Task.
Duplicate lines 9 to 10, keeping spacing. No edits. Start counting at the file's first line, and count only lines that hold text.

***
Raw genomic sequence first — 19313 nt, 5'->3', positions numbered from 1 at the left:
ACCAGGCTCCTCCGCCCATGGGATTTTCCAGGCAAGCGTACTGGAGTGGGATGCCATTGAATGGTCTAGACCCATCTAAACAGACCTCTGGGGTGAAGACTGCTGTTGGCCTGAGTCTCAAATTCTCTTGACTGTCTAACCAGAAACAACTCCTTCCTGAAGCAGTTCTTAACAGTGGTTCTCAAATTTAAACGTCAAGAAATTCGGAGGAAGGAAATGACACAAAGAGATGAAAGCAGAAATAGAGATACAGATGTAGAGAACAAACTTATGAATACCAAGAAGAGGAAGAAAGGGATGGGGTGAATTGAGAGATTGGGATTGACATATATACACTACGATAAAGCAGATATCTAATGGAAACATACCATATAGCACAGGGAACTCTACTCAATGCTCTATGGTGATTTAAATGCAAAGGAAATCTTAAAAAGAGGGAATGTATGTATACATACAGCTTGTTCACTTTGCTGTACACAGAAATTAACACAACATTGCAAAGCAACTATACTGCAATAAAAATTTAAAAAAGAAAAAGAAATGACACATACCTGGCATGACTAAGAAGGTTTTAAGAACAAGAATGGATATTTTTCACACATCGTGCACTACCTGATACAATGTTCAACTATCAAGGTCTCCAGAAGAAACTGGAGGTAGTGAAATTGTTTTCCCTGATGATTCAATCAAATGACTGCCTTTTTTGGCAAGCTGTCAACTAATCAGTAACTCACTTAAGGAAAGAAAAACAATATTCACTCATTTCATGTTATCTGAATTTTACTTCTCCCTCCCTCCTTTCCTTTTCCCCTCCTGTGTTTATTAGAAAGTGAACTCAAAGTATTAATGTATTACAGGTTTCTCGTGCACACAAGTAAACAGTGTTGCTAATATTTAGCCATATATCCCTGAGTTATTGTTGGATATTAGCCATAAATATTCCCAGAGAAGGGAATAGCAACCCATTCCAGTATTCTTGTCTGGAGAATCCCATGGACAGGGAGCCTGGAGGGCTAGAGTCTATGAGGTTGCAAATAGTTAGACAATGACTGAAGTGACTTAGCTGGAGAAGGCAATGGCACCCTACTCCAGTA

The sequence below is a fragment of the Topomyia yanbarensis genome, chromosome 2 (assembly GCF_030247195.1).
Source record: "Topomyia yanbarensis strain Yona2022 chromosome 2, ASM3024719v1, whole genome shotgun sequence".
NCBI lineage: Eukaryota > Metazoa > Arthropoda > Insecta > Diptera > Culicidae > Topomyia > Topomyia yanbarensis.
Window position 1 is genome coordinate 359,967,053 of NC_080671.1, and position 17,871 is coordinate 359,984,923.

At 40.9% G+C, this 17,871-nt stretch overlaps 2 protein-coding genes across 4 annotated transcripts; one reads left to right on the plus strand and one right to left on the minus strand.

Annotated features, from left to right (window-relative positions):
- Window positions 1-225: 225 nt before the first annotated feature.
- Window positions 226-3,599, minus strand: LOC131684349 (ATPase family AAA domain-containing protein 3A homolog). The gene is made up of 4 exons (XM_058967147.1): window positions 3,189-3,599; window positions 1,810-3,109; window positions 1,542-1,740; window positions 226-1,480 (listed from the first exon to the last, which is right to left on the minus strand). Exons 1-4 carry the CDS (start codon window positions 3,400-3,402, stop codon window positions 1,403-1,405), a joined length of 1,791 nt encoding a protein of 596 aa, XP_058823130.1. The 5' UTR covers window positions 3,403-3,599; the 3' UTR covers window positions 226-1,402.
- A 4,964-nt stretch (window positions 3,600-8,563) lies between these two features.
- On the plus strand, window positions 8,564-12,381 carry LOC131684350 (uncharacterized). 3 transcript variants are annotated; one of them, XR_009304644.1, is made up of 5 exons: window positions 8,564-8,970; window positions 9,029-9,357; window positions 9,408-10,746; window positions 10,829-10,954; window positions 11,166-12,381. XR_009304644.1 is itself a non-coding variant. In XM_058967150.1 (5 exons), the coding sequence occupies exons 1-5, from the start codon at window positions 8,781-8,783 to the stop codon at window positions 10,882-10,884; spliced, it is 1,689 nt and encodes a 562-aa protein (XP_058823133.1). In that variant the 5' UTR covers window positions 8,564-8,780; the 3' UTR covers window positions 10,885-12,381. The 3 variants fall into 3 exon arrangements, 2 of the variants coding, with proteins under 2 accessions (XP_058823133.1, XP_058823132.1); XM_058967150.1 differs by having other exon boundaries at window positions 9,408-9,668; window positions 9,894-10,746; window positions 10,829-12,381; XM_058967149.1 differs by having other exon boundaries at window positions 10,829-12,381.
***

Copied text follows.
- Window positions 1-225: 225 nt before the first annotated feature.
- Window positions 226-3,599, minus strand: LOC131684349 (ATPase family AAA domain-containing protein 3A homolog). The gene is made up of 4 exons (XM_058967147.1): window positions 3,189-3,599; window positions 1,810-3,109; window positions 1,542-1,740; window positions 226-1,480 (listed from the first exon to the last, which is right to left on the minus strand). Exons 1-4 carry the CDS (start codon window positions 3,400-3,402, stop codon window positions 1,403-1,405), a joined length of 1,791 nt encoding a protein of 596 aa, XP_058823130.1. The 5' UTR covers window positions 3,403-3,599; the 3' UTR covers window positions 226-1,402.